Lighting that isn’t bright enough is another major hazard for seniors. To create a home that’s more suitable for the elderly, install brighter light bulbs. These are especially needed in stairways and narrow hallways. It has also been suggested that also recommended that nightlights in bedrooms and bathrooms will help seniors stay safer.

Wear shoes, even in the house.

Socks may feel more comfortable, but they do present a higher slipping risk. One really sure way to help prevent falls at home is to wear shoes. You can buy non-slip socks that have grips on the soles of the feet if shoes are too uncomfortable for normal wear in the house.

Make everything nonslip.

Baths and showers, as well as floors in kitchens, bathrooms, and porches, can become extremely dangerous when wet. You can buy mats that avoid that danger from occurring and they are relatively inexpensive.

Live on one level.

Even with precautions like guardrails, stairs often present a significant falling hazard. If you are in a position to do so maybe consider living on one level. If that isn’t possible then try to limit the trips you take up and down the stairs.

The fewer times you climb the stairs the fewer times you risk a fall.

Move more carefully.

Many people who fall at home do so because they are moving too quickly from a sitting to a standing position and vice versa. Preventing falls like this is as easy as taking your time. All you must do is pause after going from lying down to sitting and from sitting to standing. There are also aids available for you to be able to do this more safely if you need them.

For the elderly, fall prevention means injury prevention. Ask your loved ones to help you ensure that your rooms and stairways are clutter-free. Make sure that they are well-equipped with lighting, handrails, grab bars. Nonslip mats will help you avoid falling all of which can go a long way toward keeping you safe in your home.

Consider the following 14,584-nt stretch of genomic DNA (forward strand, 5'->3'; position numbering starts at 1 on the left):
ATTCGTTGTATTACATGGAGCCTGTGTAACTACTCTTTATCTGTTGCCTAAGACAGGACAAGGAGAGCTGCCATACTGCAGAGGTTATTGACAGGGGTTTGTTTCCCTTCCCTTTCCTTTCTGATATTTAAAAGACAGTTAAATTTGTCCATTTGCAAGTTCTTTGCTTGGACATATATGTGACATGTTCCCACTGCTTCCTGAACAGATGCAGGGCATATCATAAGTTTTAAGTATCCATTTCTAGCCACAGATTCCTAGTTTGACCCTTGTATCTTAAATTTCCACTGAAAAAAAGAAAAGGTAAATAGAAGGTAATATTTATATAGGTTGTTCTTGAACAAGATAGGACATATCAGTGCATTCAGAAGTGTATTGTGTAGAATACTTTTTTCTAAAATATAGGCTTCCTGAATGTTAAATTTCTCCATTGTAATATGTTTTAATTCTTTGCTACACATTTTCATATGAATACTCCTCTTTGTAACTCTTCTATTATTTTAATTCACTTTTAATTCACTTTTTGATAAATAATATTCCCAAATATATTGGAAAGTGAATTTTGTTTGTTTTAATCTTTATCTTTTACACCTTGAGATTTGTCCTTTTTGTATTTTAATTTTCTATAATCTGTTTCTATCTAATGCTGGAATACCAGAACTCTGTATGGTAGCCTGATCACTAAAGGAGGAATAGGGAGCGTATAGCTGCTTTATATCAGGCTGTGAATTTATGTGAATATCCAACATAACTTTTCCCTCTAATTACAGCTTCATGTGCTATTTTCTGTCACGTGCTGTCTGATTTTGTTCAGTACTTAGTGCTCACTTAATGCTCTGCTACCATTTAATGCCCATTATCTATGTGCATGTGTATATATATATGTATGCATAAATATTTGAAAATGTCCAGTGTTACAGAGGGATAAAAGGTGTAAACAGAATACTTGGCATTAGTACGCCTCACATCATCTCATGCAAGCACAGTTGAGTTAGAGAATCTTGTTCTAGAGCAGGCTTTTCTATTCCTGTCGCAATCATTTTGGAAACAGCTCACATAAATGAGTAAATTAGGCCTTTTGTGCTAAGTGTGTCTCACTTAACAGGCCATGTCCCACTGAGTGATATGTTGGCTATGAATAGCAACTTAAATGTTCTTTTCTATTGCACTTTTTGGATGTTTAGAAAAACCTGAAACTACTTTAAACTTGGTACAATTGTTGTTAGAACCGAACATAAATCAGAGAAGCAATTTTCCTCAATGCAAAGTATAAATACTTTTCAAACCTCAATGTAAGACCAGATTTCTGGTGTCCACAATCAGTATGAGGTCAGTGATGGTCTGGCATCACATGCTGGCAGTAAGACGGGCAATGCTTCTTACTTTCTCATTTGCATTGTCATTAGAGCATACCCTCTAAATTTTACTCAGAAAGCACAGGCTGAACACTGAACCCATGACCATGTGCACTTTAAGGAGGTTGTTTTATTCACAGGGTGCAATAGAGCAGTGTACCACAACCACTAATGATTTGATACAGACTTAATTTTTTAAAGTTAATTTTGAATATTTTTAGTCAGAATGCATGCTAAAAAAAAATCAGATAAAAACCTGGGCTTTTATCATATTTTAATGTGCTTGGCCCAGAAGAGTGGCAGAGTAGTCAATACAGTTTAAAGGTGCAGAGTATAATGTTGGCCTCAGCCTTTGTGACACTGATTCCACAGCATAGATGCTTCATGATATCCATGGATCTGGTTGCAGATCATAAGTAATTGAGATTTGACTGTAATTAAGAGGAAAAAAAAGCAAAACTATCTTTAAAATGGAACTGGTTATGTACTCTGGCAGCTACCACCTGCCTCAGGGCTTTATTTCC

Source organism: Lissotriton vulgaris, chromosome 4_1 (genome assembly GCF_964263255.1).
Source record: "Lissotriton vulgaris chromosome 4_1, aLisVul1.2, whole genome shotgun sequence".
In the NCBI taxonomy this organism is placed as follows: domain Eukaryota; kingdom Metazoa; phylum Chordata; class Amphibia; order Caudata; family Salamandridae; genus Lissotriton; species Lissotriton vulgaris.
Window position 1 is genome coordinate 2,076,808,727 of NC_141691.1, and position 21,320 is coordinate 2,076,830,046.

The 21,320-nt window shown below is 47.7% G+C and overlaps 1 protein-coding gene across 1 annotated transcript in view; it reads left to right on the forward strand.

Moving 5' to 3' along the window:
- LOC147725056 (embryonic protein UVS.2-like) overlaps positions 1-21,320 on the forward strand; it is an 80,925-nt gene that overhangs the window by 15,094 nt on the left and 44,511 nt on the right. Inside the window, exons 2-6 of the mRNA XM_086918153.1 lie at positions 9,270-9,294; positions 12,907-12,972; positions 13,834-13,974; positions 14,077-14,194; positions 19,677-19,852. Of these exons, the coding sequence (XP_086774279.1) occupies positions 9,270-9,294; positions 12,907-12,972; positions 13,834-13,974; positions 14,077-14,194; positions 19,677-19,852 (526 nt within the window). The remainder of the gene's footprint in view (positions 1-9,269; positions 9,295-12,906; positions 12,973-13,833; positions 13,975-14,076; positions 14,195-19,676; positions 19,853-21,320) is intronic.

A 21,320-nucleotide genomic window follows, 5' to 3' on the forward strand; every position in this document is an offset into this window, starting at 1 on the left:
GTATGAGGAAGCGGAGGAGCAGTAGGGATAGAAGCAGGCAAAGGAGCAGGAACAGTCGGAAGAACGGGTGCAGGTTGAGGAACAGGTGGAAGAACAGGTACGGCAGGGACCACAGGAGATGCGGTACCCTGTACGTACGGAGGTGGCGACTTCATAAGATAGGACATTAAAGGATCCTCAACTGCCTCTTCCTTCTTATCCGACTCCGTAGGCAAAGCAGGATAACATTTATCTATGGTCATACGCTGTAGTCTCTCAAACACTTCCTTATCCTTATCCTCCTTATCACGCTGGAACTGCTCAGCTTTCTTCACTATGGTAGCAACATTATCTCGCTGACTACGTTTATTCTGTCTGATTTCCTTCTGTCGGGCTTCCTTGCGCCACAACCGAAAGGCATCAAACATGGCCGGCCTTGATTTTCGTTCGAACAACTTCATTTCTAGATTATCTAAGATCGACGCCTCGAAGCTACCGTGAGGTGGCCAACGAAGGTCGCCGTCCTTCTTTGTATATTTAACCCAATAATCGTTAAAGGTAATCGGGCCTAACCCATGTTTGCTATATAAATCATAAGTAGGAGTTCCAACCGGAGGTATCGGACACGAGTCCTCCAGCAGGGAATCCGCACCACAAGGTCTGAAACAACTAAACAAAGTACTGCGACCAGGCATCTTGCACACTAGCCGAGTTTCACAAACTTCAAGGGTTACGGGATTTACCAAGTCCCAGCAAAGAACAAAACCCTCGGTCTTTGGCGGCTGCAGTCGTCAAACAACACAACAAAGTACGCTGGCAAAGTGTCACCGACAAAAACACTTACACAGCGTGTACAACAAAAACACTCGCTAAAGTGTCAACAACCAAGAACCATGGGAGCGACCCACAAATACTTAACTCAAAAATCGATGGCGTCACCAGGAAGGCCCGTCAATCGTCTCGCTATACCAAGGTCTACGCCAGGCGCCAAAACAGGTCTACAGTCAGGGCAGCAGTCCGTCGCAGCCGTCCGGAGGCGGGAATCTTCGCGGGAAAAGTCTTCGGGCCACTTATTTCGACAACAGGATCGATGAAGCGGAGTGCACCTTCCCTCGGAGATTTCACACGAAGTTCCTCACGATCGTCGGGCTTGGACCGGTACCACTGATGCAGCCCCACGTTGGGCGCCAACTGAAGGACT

To contact us direct please email us here or call us on (07) 3350 5522. We would welcome the opportunity to introduce you to our range and help you to Live without Limits! We have a fully mocked-up showroom in Kedron and can also arrange in-home demonstrations. You can  visit or product range online here.

Mobility aids are designed to assist individuals who face difficulties with movement, allowing them to experience greater freedom and independence. These aids vary widely, from simple devices like canes to more complex machinery like mobility scooters and electric wheelchairs.

Understanding Your Needs

Understanding your needs is a crucial first step in selecting the right mobility aid. This process involves a comprehensive assessment of various factors to ensure that the chosen aid enhances your mobility and aligns with your lifestyle and physical capabilities.

  1. Assessing Mobility Limitations: Start by evaluating your mobility limitations. This includes understanding how far you can walk, your balance levels, and the strength in your arms and legs. A thorough assessment of these factors helps determine which mobility device will be most effective for you. For instance, if your walking ability is limited, a wheelchair or mobility scooter might be more appropriate than a walking stick.